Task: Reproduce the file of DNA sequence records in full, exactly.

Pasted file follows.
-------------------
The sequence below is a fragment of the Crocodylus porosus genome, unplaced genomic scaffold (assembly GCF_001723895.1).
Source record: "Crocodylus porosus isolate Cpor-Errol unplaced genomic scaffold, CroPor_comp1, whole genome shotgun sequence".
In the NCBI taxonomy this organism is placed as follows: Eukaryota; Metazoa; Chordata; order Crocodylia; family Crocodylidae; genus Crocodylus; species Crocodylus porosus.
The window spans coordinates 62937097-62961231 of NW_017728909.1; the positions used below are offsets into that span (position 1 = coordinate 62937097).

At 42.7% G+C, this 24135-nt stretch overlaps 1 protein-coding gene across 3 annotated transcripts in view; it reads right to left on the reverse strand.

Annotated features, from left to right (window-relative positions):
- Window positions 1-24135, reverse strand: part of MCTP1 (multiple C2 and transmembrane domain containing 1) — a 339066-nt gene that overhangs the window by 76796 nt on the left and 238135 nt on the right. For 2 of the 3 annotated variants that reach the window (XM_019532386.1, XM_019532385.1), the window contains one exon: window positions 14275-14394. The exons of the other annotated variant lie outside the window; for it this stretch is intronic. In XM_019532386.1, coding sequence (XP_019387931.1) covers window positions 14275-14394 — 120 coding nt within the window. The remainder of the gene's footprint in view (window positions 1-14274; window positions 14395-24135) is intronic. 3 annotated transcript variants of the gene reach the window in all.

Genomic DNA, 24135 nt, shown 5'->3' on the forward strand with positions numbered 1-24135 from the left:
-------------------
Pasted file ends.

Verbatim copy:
The sequence below is a fragment of the Crocodylus porosus genome, unplaced genomic scaffold (assembly GCF_001723895.1).
Source record: "Crocodylus porosus isolate Cpor-Errol unplaced genomic scaffold, CroPor_comp1, whole genome shotgun sequence".
In the NCBI taxonomy this organism is placed as follows: Eukaryota; Metazoa; Chordata; order Crocodylia; family Crocodylidae; genus Crocodylus; species Crocodylus porosus.
The window spans coordinates 62937097-62961231 of NW_017728909.1; the positions used below are offsets into that span (position 1 = coordinate 62937097).

At 42.7% G+C, this 24135-nt stretch overlaps 1 protein-coding gene across 3 annotated transcripts in view; it reads right to left on the reverse strand.

Annotated features, from left to right (window-relative positions):
- Window positions 1-24135, reverse strand: part of MCTP1 (multiple C2 and transmembrane domain containing 1) — a 339066-nt gene that overhangs the window by 76796 nt on the left and 238135 nt on the right. For 2 of the 3 annotated variants that reach the window (XM_019532386.1, XM_019532385.1), the window contains one exon: window positions 14275-14394. The exons of the other annotated variant lie outside the window; for it this stretch is intronic. In XM_019532386.1, coding sequence (XP_019387931.1) covers window positions 14275-14394 — 120 coding nt within the window. The remainder of the gene's footprint in view (window positions 1-14274; window positions 14395-24135) is intronic. 3 annotated transcript variants of the gene reach the window in all.

Genomic DNA, 24135 nt, shown 5'->3' on the forward strand with positions numbered 1-24135 from the left: